Both sides of the diaper once it's sewn together and before putting the elastics in.  Be sure to keep the front end of the diaper open so you can eventually turn the diaper right side out.  

And now it's time to put the elastics in!!! You want to start with the legs.  Just look for the little notches that Amber has precut into the sides of the diaper pieces:



Place the beginning of one of your elastics against that notch and be sure to sew your elastics onto the PUL side of the diaper.  Set your machine to a zig zag stitch and sew back and forth a few times to anchor the elastic.  



TO sew the elastic in, you want to pull it taut as you sew--you'll pull the diaper through the machine with one hand making sure to guide it as you do, and pull the elastic with the other.  If sewing the elastic makes you nervous, check out this tutorial from Diaperkit.com.  It's really not that difficult, you just need to get the hang of it.  Practice on your scrap pieces first.  She includes one layer of pull and three layers of flannel in her scraps for you to practice the elastic on.  






The two pictures above show what the diaper will look like from both sides once the elastic is sewn in.  The diaper is still inside out at this point.  



Cut the corners off of the ends of the diaper  so that it will turn out nice and crisp.  Make sure not to cut through any of your stitches.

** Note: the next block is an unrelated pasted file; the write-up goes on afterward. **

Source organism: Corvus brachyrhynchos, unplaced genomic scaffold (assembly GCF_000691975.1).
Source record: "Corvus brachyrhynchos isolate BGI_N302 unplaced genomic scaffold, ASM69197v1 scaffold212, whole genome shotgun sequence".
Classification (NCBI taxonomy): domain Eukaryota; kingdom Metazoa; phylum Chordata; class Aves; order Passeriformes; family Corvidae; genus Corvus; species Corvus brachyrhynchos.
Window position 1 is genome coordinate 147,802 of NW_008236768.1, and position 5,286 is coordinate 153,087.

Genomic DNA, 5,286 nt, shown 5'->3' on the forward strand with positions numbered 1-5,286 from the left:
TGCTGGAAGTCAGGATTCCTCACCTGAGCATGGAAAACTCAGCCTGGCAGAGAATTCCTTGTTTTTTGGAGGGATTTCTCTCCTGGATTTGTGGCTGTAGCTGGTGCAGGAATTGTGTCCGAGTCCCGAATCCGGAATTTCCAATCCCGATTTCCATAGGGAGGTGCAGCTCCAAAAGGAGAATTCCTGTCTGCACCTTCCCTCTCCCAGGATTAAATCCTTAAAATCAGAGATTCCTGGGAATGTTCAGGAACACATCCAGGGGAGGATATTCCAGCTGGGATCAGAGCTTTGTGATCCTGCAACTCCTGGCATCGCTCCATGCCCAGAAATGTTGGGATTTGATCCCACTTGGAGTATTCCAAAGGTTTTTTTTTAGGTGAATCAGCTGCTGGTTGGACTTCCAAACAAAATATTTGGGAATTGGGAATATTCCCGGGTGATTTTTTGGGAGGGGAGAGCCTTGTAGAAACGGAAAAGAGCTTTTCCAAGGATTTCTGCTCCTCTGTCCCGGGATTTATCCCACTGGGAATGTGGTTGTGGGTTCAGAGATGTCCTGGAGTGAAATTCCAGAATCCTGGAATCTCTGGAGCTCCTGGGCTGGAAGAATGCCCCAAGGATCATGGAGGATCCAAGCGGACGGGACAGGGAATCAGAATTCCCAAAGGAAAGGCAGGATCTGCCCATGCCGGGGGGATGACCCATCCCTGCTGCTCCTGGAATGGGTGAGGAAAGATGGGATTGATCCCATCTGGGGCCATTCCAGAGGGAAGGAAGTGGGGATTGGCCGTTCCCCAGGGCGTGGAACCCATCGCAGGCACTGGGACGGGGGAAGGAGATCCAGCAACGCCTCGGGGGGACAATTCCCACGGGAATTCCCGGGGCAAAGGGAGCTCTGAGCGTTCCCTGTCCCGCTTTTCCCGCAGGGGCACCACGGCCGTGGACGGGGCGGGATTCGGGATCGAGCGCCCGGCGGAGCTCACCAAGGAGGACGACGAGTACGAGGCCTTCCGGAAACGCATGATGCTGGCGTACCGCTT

Now it's time to turn the diaper right side out.  Yay! My favorite part!!!



You want to start turning the diaper out with the closure tabs.  I help turn them right side out with a ruler.  It's nice and long and thin and has good corners to make sure the corners are square when they turn out.  

Once the ends are turned out, the rest of the diaper will come out very easily.


It's time to close the ends of the diaper.  It is wise to pin it closed--at least at the ends where the selvage makes it bulky.  


Now, sew the top end of the diaper closed. 

The last step to sewing your diaper is attaching the touch tape pieces. 


Amber kindly included an extra piece of velcro for me to stitch with.  She sells extra precut squares of it for $.12 so if you're not sure how you feel about sewing with it, buy an extra piece and practice on your scraps.  


Start with the long looped piece of touch tape.  Center it at the front of your diaper and pin it if you feel the need.  It's not very hard to keep it in place so I don't pin it.  Sew close to the edge of the velcro or it will bunch up after a few washes.